When it comes to church-planting, I worry somewhat, and I've heard more and more about this, advocating, consistently advocating tent-making. And what they say is they're thinking about rapidity, they want to spread the Gospel as rapidly as possible and they find that fundraising tends to slow things down. It takes a while to get enough money to pay for the pastors and all that, and so they just openly advocate that church planters be tent makers. What they need to understand is Paul is saying his own situation is an aberration, very unusual. I think it's important for churches to learn early on that if let's say 10 households tithed and gave that money to the pastor, just keeping it simple and not talking about any other overhead costs, that individual, the pastor could live at the median financial level of those 10 families. So early on, I think churches need to learn the principles of 1 Corinthians 9 and support their pastors.

Now, what Jesus said is that those who preach the Gospel should make their living from the Gospel. The best, the most important thing I do every week is preach the Gospel. Nothing is more important than that. Now, the verses we've looked through here are inspired, they are the word of God, they are helpful for local churches, but nothing is more important for you to hear right now than that Jesus gave himself for sinners. He was not selfish with his own freedoms. He was not required to leave heaven and come to earth. He was not compelled to do it, the Father was not compelled to give His only begotten son. He chose to do it out of love. As the Scripture says in 1 John, "This is love: not that we loved God, but that he loved us and sent His son as an atoning sacrifice for our sins." And Jesus laid down his life for the brothers, so we ought to lay down our lives for others.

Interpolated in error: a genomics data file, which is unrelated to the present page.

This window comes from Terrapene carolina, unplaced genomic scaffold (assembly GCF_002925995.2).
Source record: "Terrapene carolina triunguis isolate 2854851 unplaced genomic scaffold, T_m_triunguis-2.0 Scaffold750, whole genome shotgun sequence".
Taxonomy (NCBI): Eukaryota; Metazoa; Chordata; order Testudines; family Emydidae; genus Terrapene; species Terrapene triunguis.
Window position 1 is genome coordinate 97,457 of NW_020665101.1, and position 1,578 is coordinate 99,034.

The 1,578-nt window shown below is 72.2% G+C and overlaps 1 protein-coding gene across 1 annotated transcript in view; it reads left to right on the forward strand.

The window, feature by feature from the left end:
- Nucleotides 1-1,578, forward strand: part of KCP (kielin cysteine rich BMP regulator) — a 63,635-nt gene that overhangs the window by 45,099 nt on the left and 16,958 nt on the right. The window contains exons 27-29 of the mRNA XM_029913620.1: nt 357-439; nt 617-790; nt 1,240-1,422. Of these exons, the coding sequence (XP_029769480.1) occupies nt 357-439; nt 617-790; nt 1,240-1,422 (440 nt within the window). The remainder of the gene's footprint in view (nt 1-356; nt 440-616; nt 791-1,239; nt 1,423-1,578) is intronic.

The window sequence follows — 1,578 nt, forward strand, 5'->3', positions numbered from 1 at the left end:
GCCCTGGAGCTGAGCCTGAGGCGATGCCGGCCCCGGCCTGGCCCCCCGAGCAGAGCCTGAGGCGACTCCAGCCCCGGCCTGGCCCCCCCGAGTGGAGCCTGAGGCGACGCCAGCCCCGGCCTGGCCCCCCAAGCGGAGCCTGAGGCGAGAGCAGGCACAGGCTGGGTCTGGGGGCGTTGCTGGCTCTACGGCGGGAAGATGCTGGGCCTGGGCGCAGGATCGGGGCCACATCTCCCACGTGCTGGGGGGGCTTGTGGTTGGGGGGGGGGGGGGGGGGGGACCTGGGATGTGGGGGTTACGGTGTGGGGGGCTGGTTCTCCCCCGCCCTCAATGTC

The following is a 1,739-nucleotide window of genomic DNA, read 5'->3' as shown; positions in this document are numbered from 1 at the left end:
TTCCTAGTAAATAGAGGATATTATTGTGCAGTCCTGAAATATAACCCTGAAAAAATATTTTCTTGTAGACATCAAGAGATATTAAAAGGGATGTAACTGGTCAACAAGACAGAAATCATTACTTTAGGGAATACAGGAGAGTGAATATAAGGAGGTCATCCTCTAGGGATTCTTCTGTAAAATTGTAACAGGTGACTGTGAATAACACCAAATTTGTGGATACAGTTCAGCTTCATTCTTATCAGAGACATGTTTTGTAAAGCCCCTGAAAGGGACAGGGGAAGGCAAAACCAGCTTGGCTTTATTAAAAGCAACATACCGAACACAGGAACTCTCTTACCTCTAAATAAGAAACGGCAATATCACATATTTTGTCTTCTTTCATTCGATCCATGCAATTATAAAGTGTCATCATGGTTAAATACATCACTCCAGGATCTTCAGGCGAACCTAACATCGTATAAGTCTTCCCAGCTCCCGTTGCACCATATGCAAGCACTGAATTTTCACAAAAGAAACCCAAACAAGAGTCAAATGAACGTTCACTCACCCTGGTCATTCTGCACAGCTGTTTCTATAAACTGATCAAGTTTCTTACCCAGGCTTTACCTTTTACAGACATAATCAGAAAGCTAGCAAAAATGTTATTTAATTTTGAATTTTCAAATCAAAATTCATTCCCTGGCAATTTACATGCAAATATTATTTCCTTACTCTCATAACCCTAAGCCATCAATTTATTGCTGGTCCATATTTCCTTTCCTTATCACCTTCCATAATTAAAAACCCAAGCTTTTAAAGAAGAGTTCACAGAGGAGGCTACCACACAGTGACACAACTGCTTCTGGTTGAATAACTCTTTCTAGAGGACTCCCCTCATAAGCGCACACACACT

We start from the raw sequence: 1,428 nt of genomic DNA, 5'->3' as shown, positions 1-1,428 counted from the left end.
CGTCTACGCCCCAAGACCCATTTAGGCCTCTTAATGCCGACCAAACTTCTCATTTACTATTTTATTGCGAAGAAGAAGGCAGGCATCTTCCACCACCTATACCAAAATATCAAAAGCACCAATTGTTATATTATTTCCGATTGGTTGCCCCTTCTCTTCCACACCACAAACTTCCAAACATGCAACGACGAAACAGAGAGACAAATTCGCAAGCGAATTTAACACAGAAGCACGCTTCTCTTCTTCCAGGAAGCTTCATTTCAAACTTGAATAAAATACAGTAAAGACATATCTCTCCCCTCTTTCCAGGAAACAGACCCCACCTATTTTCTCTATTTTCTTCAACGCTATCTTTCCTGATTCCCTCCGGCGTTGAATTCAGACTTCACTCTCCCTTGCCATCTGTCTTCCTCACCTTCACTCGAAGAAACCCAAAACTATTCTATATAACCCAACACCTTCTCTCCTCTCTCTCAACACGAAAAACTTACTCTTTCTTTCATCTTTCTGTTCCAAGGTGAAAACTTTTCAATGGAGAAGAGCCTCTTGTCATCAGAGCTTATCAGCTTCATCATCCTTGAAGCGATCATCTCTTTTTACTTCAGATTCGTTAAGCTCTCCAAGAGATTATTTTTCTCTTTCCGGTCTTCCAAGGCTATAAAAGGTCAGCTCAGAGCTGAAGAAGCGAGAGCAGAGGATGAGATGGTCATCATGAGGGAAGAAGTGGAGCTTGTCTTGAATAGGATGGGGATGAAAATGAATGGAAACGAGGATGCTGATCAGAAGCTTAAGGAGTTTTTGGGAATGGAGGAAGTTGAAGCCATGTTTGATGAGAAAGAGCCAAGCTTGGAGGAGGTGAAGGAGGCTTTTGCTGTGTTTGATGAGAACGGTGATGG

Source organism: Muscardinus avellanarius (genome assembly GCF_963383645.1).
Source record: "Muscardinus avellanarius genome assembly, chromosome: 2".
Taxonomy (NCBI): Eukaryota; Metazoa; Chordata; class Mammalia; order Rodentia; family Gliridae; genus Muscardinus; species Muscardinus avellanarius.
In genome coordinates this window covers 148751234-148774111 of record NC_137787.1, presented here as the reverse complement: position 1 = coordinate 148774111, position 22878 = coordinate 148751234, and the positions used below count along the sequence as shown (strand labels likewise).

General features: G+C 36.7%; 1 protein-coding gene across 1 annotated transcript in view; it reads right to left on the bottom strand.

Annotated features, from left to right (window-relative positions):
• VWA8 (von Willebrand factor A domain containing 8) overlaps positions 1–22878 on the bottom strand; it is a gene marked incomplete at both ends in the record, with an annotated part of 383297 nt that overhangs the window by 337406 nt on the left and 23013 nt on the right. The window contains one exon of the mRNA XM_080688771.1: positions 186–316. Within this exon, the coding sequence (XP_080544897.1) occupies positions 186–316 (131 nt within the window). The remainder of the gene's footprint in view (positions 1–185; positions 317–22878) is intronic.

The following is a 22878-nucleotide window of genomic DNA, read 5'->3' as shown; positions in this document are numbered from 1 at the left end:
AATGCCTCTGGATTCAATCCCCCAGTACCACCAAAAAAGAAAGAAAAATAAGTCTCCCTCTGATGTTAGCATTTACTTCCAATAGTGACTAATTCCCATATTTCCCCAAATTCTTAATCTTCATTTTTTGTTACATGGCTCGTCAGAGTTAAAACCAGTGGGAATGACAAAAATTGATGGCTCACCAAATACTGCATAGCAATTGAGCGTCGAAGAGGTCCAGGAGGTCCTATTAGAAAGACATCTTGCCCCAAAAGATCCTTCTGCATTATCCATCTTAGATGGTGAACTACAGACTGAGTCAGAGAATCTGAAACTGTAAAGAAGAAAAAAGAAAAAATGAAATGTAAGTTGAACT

And so as I was praying this morning about this message, I was thinking about any that God might have brought here today who are lost. You might be a teenager in a Christian home. You might be a guest. You might have been playing a religious game over these years. You might have just walked by and come in here this morning or gone online. The most important thing I want you to hear has nothing to do with money. Jesus doesn't want anything from you, he wants to give something to you. He said in John 6 that he is going to give his flesh for the life of the world, which he did on the cross. He said in John 7, "If anyone is thirsty, let him come to me and drink."

And so you get the feeling through the Holy Spirit that Jesus is pleading with you who are thirsty to come and drink from Jesus this morning. To not leave here today spiritually thirsty. All you need to do, you don't need to come forward. We don't have that kind of an invitation here. But I am inviting you to trust in Jesus for the forgiveness of your sins. I'm inviting you to turn to Christ and say, "I'm thirsty. My life is not satisfying to me. My sins are ensnaring me. I've seen no way out. I don't want to go to the hell that Court talked about earlier," made it very clear, if you don't repent and believe, by the time you die, you will depart and be condemned to eternity in hell. But if you do believe, Jesus wants to give you life forever more, life in heaven. So the final word I want to say to you this morning has nothing to do with money, has nothing to do with what we want to get from you. It's what I yearn to give to you in the name of Jesus, and that is eternal life. Close with me in prayer.

Other Sermons in This Series